It has been well documented over the past few weeks that Microsoft's Windows XP came to the end of its life cycle on 8 April 2014, meaning that Microsoft no longer supports systems that are still using this nearly 13-year-old operating system.
This is positive news for sales of business-targeted PCs through European distribution, especially desktops, as XP-replacement projects continue to help drive sales. However, what does it mean for the reported 30 per cent or more of SMBs that still continue to rely on this software and will no longer receive updates for XP Service Pack 3?
As anyone who has taken an interest in this long-forecast development is now aware, without the regular Microsoft updates a customer's system is far more vulnerable to viruses, spyware, malware and a range of other such nasties associated with cyberattacks.
This brings us to the crux of the issue: security. Can a system remain secure without the continued support of Microsoft? The simple answer is no; but then again, regardless of which OS you choose to use - Windows 7, 8 or 8.1 - there will always be an element of risk as it is unlikely that any system will ever be completely secure.
Leading security software brands have claimed that they will continue to provide robust security offerings that are compatible with XP, but the best course of action is to move away from XP and upgrade to a newer OS as soon as possible. Have SMBs taken heed?
When looking into the distribution data we can see that there has been a small increase of 5.6 per cent in unit sales of endpoint security products targeting SMBs, versus the opening month of the previous year. When focusing at territory level, we can see that the key countries driving the growth were the UK, with a positive year-on-year performance of 17.4 per cent, Spain with a 13.9 per cent increase in unit sales, and Germany with 4.4 per cent growth.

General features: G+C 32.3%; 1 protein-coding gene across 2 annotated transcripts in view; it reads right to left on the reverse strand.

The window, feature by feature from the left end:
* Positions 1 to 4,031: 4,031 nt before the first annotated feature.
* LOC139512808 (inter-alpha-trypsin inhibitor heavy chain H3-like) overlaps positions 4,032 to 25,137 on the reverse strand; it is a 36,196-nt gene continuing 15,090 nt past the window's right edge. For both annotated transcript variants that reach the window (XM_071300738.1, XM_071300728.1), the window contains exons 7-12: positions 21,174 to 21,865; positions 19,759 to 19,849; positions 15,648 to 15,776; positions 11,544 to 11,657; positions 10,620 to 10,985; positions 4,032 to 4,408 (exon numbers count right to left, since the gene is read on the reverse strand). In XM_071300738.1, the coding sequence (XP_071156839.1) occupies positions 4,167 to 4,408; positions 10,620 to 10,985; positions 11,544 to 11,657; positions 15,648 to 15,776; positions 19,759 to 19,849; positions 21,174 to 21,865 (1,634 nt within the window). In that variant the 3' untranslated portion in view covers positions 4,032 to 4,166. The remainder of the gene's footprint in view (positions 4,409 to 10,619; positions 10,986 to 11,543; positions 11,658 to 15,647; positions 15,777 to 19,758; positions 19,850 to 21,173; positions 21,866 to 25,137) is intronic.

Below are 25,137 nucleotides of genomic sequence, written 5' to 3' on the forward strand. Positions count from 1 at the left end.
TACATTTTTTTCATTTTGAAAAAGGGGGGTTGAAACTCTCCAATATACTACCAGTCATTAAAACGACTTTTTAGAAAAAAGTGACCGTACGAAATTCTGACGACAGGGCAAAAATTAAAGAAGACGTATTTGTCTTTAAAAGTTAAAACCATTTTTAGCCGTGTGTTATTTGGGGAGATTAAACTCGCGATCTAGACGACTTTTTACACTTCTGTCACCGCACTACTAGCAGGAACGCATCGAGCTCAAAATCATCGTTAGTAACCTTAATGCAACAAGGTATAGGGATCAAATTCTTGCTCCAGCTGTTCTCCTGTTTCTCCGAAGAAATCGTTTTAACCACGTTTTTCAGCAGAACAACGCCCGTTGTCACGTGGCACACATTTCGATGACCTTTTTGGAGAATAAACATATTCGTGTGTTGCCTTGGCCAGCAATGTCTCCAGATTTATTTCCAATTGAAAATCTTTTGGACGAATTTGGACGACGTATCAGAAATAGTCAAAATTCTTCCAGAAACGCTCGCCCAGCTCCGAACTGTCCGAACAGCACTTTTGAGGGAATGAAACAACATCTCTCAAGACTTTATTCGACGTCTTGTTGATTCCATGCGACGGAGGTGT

Chart above copyright Context 2014 - All rights reserved
It could be argued that with short-term finances a current focus, a smaller initial outlay on top-quality endpoint security, regardless of how ill advised, could be seen by non-IT-centric company executives as an alternative to an expensive but necessary system overhaul.
SMB-focused product families that have performed well through European distribution over the past year include Kaspersky's Endpoint Security for Business, Symantec's Endpoint Protection and Trend Micro's Worry-Free Business Security offering.
Kaspersky looks to be the front runner, and bar the odd blip, consistently claimed more than 20 per cent of the market throughout European distribution in 2013 and at the start of 2014. Its Endpoint Security for Business is showing steady upward sales. Deep-diving on that product family, we can see that the principal territory driving this is Germany, with the UK following closely behind.
Another question is whether or not SMBs are aware of the risks posed by the end of XP. Despite the aforementioned performance in European distribution of desktop PCs, which was versus relatively weak demand in some European territories last year and regular refreshes, the large number of companies still using XP suggests that SMBs throughout Europe are not overly aware, prepared or equipped to deal with the changes.
Is security software a viable SMB solution to combat the end of XP's support anyway? Absolutely not; but unless the company is in a position to pay big money for Microsoft to keep its systems protected or is willing to invest in its business infrastructure, it certainly wouldn't be doing itself any harm in having some.
Stephen Andrews is an enterprise analyst at Context
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